PURPOSE: To examine the effect of unstable conditions on muscle activation patterns during deep squats.
METHODS: Nineteen healthy male (20±1 years, height: 1.7±4m, mass: 63±7kg) volunteered for the experiment. One repetition maximum (1RM) tests (75.47±6.9 kg) were performed for squats on stable surface by all subjects. A minimum of 48 hours post 1RM, subjects returned to perform 5 consecutive squats with two different loads (zero (0) and 30% 1RM (30)) on 3 unstable surfaces and ground (G). The first-two unstable surfaces (state A and B) were performed on a platform with six degrees of freedom which could be programmed to rotate around any axis of rotation. For state A the six axes of rotation were found to be at x=10, y=2, z=2, ax=2, ay=2, and az=2cm; vibration frequency were set at x=0.8, y=0.2, z=0.2, ax=0.2, ay=0.2, and az=0.2 Hz. For state B, the only changes were x=15 cm comparing to state A. State C is on a core stability disk. Surface electromyography (sEMG) of eight muscles were measured, rectus abdominis (RA), lower erector spinae (LES), rectus femoris (RF), biceps femoris (BF), tensor fascia (TF), tibialis anterior (TA), gluteus maximus (GMa), and gluteus medius (GMe), during deep squats. The sequence of the eigth conditions was randomized and each subject had 2 minutes rest between conditions to avoid fatigue. A polar heart rate monitor was used to ensure subjects’ heart rate were less than 100 beats per minute during the process. The relative values of the average root mean square (RMS) were analyzed with paired T-test.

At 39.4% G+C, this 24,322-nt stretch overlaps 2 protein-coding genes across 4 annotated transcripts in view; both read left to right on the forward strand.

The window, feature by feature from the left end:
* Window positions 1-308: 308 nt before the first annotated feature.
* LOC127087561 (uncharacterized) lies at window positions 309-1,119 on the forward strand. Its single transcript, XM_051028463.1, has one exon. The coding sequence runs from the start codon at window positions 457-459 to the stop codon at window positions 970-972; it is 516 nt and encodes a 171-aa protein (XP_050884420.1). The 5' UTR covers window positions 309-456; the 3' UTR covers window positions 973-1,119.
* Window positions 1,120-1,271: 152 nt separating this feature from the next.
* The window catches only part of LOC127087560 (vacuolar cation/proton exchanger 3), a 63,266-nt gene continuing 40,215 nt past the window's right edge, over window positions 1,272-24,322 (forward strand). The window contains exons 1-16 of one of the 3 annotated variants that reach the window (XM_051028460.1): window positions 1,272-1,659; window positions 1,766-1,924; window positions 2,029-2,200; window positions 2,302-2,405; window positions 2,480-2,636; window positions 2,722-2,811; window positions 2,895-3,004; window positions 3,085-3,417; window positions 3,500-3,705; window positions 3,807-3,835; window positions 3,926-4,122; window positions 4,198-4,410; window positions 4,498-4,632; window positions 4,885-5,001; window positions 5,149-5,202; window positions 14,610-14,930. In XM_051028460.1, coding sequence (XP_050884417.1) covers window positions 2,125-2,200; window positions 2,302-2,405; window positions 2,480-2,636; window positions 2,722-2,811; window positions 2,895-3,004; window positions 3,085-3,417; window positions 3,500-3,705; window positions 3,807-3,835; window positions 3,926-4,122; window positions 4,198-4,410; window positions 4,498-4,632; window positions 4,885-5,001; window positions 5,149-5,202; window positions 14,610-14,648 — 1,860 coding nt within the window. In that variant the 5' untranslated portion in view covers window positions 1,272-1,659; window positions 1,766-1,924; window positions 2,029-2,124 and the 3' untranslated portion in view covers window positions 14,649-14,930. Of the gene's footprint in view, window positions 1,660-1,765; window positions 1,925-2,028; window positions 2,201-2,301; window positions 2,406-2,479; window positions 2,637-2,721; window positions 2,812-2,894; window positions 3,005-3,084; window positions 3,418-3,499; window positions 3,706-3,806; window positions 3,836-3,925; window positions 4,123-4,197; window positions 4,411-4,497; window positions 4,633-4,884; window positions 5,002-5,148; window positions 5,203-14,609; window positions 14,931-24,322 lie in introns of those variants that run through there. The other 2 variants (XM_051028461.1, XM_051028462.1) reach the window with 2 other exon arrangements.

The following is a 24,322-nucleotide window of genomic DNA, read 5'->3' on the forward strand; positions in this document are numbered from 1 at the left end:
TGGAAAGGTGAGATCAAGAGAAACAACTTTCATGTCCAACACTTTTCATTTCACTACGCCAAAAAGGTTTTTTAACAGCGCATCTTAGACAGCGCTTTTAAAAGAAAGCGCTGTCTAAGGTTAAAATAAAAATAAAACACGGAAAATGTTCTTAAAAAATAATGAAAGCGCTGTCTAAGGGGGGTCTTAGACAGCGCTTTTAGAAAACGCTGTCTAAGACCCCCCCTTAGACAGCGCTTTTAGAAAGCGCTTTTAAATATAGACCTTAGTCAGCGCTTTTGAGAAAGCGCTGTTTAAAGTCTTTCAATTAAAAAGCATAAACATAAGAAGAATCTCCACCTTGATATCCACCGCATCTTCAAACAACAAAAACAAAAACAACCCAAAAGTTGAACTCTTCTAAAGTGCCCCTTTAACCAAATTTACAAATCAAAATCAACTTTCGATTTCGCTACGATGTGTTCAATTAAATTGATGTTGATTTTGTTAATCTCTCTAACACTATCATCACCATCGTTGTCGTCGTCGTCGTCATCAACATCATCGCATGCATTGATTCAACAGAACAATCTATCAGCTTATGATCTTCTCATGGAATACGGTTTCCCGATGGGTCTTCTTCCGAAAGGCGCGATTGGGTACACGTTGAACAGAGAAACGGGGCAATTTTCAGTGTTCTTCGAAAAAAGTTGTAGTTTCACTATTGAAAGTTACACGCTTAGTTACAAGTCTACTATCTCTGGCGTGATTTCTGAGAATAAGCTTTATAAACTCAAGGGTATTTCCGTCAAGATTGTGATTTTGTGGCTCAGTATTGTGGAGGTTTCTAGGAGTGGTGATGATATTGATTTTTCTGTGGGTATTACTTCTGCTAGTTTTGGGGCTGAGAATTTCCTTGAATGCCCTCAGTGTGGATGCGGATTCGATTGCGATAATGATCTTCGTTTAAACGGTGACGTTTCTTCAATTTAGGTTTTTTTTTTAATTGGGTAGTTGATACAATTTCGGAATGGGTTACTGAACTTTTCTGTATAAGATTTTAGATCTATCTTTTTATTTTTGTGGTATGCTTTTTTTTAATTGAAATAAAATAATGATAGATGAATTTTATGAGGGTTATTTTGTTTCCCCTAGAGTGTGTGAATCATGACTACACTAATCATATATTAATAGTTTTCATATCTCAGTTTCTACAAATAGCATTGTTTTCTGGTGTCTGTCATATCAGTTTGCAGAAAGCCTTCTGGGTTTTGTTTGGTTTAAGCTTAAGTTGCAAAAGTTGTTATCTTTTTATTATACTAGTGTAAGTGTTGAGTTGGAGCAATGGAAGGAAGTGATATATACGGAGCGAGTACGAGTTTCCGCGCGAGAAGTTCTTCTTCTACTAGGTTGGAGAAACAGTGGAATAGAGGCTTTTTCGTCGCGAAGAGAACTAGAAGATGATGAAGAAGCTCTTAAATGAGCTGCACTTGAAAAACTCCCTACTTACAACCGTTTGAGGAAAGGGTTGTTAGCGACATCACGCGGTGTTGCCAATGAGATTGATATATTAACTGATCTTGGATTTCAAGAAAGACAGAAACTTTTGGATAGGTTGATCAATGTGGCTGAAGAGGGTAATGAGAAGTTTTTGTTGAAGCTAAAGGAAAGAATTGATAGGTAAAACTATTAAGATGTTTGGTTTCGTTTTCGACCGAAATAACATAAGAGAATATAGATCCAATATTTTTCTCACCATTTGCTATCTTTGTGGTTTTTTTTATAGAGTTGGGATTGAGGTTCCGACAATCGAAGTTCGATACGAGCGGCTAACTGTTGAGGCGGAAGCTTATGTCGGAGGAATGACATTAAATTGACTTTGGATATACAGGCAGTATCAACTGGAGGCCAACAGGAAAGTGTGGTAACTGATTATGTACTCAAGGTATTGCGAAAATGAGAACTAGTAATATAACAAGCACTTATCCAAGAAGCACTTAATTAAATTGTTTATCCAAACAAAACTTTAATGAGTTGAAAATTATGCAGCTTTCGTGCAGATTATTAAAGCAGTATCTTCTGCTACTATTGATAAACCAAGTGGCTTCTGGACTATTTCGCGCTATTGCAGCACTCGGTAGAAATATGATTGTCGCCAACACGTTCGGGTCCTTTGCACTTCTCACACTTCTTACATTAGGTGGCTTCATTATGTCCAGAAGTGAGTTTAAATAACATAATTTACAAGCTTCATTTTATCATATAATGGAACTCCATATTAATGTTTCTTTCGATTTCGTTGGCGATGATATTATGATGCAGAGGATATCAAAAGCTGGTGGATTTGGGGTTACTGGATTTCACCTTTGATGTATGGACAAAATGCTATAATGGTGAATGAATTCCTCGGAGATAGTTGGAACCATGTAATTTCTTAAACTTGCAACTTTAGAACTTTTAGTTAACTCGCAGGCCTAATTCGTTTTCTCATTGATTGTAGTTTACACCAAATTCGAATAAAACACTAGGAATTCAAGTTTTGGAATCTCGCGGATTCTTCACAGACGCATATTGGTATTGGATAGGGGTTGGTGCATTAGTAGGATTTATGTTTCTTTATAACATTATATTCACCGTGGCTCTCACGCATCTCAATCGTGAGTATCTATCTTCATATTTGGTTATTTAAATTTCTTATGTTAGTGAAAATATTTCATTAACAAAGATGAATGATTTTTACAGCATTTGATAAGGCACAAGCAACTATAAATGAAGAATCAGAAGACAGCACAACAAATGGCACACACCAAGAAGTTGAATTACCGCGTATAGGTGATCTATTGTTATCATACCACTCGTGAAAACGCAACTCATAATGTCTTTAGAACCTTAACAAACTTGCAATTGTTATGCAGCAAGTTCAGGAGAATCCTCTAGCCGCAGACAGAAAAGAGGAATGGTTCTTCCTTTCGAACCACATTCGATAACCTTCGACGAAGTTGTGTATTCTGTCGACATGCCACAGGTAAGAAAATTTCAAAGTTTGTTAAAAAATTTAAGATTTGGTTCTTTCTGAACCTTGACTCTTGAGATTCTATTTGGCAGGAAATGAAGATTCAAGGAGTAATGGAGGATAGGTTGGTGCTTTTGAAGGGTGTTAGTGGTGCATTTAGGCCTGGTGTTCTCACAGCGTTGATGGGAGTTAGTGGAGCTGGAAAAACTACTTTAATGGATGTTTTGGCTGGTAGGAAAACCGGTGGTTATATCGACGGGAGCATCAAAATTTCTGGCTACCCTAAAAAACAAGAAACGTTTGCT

RESULTS: No significant difference was observed for all muscle normalized RMS of EMG (Table1) between unstable and stable surface during all weight conditions (p>.05). Muscle EMG significantly increased with load (p<.05).
CONCLUSIONS: Compared with the stable conditions, muscle activation did not increase to adapt to the unstable conditions.